Heckert controlled these machines via his laptop and created a rhythmic installation which grew from a relative tinkle to a stampede, as metal and wood caressed and collided. The performance was deafening, entertaining and bizarrely entrancing.

Patrice Scanlon initially sat at her laptop, generating a wash of gentle squelches which occasionally morphed into standard night club beats. She was joined by two dancers and even joined them in their choreographed interpretation of the music. Not really my thing. I prefer to see a musical performance, not something which has been pre-programmed.

The Hub is a computer network ensemble of six composers/performers who formed in 1984 and who connect their separate computer-controlled music synthesizers (laptops) into a network (the hub after which they are named). The band approaches the computer network as a large, interactive musical instrument where, as the machines respond to each other, the players input changes as well, producing music that is noisy, surprising, often unpredictable, and "more than the sum of its parts".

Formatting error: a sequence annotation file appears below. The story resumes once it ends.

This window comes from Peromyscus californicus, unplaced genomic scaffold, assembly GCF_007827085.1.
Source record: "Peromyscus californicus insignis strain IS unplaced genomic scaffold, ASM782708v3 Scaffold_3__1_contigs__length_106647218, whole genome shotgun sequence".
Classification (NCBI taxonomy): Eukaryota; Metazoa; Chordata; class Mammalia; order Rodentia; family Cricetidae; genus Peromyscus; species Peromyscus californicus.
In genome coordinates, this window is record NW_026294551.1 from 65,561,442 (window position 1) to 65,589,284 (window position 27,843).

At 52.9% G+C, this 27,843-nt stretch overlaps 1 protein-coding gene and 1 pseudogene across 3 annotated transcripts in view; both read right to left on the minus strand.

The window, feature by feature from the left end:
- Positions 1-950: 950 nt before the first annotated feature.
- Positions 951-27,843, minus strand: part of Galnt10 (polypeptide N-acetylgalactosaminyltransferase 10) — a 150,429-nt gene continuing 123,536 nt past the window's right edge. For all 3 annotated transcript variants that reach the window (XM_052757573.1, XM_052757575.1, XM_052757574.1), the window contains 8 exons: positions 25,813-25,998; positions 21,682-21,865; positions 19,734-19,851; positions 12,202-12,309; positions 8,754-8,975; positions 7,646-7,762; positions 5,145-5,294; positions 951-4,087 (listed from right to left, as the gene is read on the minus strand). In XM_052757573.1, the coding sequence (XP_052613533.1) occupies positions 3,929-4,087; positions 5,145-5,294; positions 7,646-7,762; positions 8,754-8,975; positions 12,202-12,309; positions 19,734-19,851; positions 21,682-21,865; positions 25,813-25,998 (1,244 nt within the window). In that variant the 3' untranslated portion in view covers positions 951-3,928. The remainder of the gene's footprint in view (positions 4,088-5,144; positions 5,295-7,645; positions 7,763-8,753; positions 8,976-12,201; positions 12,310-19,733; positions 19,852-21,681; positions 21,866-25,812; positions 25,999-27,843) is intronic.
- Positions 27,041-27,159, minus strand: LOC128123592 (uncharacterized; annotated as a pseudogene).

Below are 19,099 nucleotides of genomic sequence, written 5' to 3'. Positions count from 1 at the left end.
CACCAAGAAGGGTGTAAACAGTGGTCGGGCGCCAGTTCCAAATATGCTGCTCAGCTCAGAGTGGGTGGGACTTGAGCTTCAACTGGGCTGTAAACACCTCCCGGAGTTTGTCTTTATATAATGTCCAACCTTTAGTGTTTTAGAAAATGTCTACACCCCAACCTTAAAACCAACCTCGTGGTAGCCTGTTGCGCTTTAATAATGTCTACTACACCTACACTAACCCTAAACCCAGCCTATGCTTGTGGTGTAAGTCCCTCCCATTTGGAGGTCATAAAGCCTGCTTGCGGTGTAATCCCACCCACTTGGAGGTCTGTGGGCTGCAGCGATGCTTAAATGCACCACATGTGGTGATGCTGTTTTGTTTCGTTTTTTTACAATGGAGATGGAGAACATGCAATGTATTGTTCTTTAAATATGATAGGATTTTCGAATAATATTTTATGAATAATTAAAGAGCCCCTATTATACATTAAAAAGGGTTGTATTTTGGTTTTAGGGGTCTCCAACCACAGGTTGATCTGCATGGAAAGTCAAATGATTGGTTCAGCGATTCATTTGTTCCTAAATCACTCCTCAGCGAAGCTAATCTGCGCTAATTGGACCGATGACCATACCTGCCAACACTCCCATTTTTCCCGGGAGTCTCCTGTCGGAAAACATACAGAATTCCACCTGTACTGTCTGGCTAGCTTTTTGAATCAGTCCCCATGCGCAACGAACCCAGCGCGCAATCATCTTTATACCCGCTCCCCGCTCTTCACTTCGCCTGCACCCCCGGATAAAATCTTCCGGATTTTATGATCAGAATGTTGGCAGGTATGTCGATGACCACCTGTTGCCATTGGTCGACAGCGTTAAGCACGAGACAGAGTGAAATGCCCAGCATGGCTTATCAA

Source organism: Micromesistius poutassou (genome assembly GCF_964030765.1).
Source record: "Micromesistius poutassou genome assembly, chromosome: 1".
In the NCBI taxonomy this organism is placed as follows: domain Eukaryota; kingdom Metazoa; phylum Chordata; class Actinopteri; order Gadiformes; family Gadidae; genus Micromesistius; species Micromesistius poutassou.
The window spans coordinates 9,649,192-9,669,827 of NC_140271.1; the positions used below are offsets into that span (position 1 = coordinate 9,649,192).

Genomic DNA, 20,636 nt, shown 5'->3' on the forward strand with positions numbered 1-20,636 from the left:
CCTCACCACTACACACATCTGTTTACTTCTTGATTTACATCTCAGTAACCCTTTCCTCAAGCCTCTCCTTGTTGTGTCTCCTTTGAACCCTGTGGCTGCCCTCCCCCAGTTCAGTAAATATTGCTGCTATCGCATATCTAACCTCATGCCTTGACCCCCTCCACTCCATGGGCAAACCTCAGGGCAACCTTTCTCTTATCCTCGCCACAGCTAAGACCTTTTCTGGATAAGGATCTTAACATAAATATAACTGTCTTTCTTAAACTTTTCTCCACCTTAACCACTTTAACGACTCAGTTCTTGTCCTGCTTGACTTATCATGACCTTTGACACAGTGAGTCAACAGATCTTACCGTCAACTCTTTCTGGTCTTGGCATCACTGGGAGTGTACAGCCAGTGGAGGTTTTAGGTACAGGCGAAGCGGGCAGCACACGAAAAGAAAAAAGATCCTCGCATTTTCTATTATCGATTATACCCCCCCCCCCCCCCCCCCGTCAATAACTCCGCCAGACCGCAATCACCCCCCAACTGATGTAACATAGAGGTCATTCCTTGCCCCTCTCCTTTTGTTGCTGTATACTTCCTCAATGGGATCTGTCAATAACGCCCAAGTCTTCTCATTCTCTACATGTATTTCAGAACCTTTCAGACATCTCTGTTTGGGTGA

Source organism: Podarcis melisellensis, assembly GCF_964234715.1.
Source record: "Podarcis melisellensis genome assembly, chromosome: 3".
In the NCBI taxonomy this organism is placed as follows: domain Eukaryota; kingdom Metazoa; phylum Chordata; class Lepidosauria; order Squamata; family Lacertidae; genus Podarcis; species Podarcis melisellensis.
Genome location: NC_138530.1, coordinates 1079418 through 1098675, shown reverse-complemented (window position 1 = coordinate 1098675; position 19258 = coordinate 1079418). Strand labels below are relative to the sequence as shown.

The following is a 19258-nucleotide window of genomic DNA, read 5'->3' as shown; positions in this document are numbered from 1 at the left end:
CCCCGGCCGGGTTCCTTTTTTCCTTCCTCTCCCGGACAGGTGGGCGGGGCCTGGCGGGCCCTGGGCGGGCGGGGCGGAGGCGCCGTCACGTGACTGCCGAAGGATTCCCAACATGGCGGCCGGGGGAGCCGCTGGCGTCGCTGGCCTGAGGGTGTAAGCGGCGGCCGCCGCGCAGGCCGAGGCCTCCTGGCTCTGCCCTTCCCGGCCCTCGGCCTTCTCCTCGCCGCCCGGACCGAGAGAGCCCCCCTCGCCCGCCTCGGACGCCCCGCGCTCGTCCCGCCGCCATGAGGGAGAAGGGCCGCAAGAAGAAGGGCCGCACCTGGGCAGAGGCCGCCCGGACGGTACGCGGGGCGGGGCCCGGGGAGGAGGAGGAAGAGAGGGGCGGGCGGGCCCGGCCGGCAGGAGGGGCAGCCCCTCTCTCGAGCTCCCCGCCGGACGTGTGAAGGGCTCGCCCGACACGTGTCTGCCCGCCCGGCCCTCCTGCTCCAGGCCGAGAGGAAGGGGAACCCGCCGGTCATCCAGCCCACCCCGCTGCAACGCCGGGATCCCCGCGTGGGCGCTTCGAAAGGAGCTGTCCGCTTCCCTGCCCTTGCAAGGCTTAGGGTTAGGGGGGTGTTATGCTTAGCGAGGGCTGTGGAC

The group sat facing each other, with their computer generated sounds slowly growing in volume and complexity as they were slowly manipulated, more blips and bleeps, with often humorous captions projected on the screen behind them, such as ""What is this clicky stuff?". But the performance seemed to just continue until the band thought they'd had enough, or had run out of time, rather than the music reaching any conclusion in it's own right. It was entertaining enough though, as much for what the band have achieved already and the field they are playing in as much for what they actually did on the night.

Matt Heckert - Munich Samba

Check out more of Matt Heckert's soundscapes here